The very richest getting much richer…
Between 1920 and 1979 the share of our national income going to the top 1% fell gradually from 20% to 6% while the share going to the bottom half of income earners rose to 23%. However since 1979 this trend has been completely reversed. In the last 40 years the share going to the top 1% has more than doubled while the bottom half of incomes now account for only 18% of the total. Very little, if any, of the increased national wealth has found its way into the pockets of those at the bottom of the income distribution. It is this redistribution upwards which explains why things are getting better for those with assets and going backwards for those without: the young, those in insecure work, the disabled, pensioners who do not own their own homes – the list goes on.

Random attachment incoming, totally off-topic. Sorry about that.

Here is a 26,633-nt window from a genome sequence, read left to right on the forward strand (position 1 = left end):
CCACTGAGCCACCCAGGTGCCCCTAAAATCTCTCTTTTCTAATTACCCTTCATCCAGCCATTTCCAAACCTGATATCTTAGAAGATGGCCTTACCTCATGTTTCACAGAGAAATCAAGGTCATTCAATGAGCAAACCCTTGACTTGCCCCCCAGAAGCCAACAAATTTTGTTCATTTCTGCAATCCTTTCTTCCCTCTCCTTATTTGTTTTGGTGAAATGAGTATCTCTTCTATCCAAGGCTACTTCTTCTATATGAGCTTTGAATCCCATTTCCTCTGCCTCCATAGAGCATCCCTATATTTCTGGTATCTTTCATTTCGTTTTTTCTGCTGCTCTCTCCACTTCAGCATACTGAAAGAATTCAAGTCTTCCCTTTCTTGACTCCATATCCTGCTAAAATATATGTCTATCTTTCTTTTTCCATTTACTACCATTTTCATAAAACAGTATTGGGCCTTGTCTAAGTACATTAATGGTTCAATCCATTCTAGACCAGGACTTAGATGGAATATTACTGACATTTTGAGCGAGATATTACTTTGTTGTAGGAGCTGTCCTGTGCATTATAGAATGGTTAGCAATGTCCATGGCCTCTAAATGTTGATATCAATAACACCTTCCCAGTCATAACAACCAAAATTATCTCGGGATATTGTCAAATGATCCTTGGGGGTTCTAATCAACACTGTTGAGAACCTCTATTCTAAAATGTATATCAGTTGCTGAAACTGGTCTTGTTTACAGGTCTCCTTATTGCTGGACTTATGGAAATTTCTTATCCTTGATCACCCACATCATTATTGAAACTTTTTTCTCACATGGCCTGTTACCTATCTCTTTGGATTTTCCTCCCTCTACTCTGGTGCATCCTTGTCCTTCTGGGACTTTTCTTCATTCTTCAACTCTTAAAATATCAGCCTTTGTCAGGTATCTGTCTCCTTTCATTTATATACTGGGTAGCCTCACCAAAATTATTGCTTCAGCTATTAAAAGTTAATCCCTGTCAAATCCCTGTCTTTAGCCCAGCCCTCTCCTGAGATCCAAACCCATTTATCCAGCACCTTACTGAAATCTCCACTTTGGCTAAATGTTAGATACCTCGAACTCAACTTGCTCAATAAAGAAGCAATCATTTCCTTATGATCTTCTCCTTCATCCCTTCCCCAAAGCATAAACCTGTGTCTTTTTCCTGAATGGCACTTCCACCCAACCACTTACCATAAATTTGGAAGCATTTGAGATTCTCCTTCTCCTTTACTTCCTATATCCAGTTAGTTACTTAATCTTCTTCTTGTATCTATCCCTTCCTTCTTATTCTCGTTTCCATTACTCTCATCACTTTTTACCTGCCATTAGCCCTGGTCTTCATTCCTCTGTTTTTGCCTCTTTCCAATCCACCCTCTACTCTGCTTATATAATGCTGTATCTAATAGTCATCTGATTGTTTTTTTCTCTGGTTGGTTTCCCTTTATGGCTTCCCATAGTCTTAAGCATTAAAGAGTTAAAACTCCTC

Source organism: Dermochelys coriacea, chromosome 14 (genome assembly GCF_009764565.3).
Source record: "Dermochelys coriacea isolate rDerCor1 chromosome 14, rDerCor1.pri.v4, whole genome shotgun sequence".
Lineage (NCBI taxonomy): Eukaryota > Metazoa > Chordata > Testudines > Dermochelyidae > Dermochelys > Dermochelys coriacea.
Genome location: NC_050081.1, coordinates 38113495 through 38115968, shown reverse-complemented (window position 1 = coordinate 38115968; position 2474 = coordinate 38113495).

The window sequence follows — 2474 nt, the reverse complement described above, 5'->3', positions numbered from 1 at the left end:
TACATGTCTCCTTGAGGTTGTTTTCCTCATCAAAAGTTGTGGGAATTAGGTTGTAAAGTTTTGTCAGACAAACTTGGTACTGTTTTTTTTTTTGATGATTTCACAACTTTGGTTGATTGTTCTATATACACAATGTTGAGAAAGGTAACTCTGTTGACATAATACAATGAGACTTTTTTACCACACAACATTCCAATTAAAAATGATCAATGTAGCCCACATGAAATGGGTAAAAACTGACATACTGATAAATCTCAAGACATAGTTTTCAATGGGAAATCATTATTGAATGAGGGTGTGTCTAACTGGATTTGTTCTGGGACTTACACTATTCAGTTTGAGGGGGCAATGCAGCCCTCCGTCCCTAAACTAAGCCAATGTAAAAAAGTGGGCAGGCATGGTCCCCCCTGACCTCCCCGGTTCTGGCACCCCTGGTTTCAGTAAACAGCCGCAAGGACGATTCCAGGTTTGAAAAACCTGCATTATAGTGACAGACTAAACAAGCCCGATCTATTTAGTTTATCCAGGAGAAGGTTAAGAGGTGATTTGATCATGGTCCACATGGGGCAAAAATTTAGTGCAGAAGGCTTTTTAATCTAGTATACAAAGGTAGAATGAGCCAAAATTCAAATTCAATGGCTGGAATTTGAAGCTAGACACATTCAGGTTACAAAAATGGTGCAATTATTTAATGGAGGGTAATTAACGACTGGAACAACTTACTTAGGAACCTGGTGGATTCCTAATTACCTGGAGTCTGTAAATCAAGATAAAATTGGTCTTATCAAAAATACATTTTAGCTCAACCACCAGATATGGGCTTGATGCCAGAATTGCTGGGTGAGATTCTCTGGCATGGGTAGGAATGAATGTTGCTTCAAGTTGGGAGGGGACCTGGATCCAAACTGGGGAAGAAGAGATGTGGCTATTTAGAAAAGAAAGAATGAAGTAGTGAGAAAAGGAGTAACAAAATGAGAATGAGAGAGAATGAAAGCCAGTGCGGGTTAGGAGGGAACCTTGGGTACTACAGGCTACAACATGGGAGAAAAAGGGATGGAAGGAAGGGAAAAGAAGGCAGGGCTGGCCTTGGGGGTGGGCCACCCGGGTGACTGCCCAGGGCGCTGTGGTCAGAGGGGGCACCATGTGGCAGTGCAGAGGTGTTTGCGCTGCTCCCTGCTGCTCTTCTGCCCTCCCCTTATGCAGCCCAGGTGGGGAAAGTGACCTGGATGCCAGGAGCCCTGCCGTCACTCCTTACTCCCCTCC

And none of this is an accident. The gains made during the last century by the working people who form the vast majority of the population, arose from a combination of political choices. Among the most important of these were: the introduction of redistributive direct taxation, the legal underpinning of trades unions to redress the power imbalance between owner and employee, public provision of affordable services with the placing in public ownership of some of the natural monopolies and strategic industries, including coal, steel, gas, electricity, water, public transport, the NHS and council housing. The burden of financing education and health care was lifted by the state. The increase in wages enabled home ownership to become a possibility for many for the first time, while council housing provided security for others. The zenith of progressive politics in the UK was reached in the aftermath of the Attlee Labour government of 1945 which established a post war Keynesian consensus which generated increasing living standards and secure employment for all until the late seventies. I was a direct beneficiary of this; I had a free university education with a maintenance grant, I have a decent occupational pension and I own my own home, but I remain profoundly aware that those achievements hung on the political choices which framed my childhood and gave me the chance.